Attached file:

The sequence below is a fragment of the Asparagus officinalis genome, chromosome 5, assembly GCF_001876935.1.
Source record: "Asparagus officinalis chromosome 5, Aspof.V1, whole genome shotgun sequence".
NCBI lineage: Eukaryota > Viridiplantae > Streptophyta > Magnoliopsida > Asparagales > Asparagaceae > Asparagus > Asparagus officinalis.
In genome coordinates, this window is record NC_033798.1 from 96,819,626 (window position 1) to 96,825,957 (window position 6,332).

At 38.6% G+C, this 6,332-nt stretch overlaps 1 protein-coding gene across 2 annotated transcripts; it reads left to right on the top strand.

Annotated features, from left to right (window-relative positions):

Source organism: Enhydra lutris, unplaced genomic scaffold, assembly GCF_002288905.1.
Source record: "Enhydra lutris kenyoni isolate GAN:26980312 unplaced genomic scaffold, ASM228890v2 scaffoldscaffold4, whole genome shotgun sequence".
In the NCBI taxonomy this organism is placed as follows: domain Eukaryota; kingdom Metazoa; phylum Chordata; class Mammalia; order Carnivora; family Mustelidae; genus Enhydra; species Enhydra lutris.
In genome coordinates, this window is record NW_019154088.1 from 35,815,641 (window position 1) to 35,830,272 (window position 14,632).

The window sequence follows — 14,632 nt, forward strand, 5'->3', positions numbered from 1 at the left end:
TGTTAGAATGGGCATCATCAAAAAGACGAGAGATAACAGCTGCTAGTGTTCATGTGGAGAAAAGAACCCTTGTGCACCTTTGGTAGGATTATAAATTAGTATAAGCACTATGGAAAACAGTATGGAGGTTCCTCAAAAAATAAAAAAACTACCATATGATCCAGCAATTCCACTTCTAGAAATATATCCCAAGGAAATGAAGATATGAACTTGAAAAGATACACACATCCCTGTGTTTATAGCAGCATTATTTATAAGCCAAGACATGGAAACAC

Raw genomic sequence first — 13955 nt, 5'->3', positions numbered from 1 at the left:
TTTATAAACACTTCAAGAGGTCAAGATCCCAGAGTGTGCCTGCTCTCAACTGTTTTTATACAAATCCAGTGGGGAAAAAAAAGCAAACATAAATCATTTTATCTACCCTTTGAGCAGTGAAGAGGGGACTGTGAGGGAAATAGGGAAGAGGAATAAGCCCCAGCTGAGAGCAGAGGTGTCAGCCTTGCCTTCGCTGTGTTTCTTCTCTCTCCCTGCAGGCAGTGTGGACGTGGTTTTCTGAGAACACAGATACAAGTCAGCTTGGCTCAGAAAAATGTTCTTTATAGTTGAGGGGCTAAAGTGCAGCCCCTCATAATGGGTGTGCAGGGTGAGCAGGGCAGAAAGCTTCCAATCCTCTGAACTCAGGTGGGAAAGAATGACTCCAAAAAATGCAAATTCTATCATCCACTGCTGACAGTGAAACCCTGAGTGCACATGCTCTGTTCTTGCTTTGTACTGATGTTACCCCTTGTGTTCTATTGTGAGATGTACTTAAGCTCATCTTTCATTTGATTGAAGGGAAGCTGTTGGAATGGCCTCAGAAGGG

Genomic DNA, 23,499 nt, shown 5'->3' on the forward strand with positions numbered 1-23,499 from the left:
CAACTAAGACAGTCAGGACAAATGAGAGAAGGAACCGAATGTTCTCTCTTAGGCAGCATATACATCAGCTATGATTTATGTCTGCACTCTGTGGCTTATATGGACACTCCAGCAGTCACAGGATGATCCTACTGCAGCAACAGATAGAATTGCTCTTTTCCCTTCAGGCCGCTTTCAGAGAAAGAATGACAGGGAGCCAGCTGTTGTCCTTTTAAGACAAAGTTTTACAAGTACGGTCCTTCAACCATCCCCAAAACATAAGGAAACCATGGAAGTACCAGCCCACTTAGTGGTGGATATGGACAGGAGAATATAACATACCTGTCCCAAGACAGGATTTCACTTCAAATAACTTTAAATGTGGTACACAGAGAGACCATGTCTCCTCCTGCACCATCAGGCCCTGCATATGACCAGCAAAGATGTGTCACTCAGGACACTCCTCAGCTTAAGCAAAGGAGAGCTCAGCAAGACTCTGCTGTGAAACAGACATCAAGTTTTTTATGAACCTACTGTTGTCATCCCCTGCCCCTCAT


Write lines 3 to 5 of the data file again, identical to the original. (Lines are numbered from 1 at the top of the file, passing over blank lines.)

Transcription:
NCBI lineage: Eukaryota > Viridiplantae > Streptophyta > Magnoliopsida > Asparagales > Asparagaceae > Asparagus > Asparagus officinalis.
In genome coordinates, this window is record NC_033798.1 from 96,819,626 (window position 1) to 96,825,957 (window position 6,332).

At 38.6% G+C, this 6,332-nt stretch overlaps 1 protein-coding gene across 2 annotated transcripts; it reads left to right on the top strand.